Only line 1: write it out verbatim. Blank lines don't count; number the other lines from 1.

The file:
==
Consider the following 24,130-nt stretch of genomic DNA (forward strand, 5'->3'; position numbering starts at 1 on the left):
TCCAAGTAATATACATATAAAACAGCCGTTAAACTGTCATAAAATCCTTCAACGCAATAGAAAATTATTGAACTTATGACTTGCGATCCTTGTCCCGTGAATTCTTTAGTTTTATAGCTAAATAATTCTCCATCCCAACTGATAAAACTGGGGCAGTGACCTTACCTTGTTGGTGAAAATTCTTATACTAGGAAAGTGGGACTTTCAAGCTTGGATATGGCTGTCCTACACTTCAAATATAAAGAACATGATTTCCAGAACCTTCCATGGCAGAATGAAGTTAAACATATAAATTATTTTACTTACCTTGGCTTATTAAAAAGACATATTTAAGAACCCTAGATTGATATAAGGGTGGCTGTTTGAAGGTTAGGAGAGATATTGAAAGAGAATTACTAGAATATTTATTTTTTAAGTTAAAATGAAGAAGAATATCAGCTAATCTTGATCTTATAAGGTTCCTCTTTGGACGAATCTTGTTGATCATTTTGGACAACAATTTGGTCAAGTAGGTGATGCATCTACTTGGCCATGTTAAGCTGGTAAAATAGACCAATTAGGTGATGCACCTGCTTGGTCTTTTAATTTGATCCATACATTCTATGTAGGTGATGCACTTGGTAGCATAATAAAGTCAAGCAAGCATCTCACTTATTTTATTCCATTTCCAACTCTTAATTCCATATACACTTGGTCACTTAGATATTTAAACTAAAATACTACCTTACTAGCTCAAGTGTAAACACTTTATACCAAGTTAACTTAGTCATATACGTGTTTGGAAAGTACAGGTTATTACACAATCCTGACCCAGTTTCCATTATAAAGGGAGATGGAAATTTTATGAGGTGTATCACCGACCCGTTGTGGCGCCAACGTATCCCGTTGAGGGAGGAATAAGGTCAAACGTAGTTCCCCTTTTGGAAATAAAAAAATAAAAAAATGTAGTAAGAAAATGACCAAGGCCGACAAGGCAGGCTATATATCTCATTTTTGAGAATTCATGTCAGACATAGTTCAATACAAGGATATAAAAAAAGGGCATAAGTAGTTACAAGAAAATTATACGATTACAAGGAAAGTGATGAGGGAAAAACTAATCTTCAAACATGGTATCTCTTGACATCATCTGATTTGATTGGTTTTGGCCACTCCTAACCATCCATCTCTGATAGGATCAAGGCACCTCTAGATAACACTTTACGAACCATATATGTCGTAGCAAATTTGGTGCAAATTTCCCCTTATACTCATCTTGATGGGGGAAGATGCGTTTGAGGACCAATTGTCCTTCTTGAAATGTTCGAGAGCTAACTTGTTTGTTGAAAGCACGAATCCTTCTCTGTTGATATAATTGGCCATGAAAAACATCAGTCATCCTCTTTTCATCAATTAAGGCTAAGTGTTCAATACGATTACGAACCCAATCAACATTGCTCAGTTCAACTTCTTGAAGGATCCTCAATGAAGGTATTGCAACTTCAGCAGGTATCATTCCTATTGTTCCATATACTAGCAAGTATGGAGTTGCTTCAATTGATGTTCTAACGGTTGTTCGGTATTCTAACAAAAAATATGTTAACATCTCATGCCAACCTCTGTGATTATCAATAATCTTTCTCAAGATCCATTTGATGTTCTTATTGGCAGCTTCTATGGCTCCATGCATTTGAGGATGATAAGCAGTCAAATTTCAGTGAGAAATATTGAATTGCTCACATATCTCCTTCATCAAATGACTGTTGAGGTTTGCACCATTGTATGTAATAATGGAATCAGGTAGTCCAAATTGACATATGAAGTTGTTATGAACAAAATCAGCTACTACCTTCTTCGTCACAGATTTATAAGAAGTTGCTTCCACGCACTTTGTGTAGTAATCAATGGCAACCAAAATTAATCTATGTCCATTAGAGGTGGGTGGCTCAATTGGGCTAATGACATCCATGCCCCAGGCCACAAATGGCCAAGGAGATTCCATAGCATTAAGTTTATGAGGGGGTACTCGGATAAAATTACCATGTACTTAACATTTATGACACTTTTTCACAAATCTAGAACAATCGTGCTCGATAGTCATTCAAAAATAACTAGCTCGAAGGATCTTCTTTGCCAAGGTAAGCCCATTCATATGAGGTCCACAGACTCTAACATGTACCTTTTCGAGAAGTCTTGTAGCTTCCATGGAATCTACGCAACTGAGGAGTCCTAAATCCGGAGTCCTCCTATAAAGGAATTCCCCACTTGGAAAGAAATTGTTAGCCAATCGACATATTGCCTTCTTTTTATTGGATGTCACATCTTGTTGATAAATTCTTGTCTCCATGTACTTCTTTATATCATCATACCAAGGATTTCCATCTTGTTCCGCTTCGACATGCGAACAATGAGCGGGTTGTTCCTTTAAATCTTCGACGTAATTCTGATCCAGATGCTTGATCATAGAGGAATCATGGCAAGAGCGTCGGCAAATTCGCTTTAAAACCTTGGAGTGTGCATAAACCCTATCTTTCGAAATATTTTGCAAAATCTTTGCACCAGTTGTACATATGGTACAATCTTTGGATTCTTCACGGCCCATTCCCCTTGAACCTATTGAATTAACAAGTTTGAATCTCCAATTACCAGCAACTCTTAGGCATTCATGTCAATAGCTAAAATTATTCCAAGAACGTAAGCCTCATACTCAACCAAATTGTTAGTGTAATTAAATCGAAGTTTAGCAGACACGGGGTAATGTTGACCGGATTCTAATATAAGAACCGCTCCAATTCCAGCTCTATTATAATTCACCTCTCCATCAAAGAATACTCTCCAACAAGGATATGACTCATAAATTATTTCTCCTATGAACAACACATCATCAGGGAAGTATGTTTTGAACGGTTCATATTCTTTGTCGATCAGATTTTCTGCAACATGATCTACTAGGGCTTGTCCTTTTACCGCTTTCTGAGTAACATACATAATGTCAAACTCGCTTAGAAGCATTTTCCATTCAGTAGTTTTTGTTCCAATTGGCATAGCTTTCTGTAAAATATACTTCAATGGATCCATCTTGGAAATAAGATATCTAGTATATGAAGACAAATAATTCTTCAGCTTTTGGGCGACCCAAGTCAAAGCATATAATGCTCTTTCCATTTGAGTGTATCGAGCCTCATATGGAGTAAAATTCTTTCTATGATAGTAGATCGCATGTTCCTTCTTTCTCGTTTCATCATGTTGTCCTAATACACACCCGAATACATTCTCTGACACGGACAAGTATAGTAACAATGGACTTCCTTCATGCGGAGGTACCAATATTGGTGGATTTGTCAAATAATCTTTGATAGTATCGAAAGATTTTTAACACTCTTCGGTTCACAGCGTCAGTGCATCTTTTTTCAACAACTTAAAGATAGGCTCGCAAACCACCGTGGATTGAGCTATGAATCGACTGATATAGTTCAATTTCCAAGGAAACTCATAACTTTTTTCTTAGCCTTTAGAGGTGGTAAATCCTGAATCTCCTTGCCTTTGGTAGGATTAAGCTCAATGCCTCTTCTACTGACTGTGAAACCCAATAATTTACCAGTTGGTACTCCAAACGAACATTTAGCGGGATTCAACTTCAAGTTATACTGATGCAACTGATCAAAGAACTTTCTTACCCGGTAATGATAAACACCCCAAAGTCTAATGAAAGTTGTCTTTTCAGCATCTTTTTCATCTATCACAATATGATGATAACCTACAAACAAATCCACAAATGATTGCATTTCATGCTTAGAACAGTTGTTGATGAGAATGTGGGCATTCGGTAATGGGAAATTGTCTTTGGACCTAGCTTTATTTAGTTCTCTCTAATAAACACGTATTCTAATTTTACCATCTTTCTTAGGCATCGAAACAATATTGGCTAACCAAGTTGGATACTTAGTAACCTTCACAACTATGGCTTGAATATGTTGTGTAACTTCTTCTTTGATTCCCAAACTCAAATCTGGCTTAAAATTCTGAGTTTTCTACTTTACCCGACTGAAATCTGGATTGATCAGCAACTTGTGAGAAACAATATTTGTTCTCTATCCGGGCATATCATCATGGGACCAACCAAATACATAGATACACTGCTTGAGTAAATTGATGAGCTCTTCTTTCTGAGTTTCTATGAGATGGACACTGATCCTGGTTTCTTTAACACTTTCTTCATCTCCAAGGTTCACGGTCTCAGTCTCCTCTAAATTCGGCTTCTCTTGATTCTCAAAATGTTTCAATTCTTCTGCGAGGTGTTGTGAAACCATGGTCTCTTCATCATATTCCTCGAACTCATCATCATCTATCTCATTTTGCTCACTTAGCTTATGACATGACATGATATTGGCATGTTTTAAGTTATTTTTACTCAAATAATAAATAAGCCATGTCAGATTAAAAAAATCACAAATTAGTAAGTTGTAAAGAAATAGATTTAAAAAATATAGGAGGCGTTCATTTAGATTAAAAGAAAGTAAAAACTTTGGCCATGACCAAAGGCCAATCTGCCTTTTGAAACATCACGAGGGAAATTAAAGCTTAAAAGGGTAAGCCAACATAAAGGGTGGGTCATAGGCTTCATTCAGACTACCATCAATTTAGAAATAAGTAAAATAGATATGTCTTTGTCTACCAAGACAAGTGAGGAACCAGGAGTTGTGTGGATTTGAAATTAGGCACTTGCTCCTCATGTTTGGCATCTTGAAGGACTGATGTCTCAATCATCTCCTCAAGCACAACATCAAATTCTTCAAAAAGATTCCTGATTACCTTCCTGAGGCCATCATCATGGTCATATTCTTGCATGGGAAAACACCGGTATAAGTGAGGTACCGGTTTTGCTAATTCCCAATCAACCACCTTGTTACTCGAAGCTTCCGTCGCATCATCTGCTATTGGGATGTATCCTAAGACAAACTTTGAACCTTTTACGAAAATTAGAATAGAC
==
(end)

Consider the following 24,130-nt stretch of genomic DNA (forward strand, 5'->3'; position numbering starts at 1 on the left):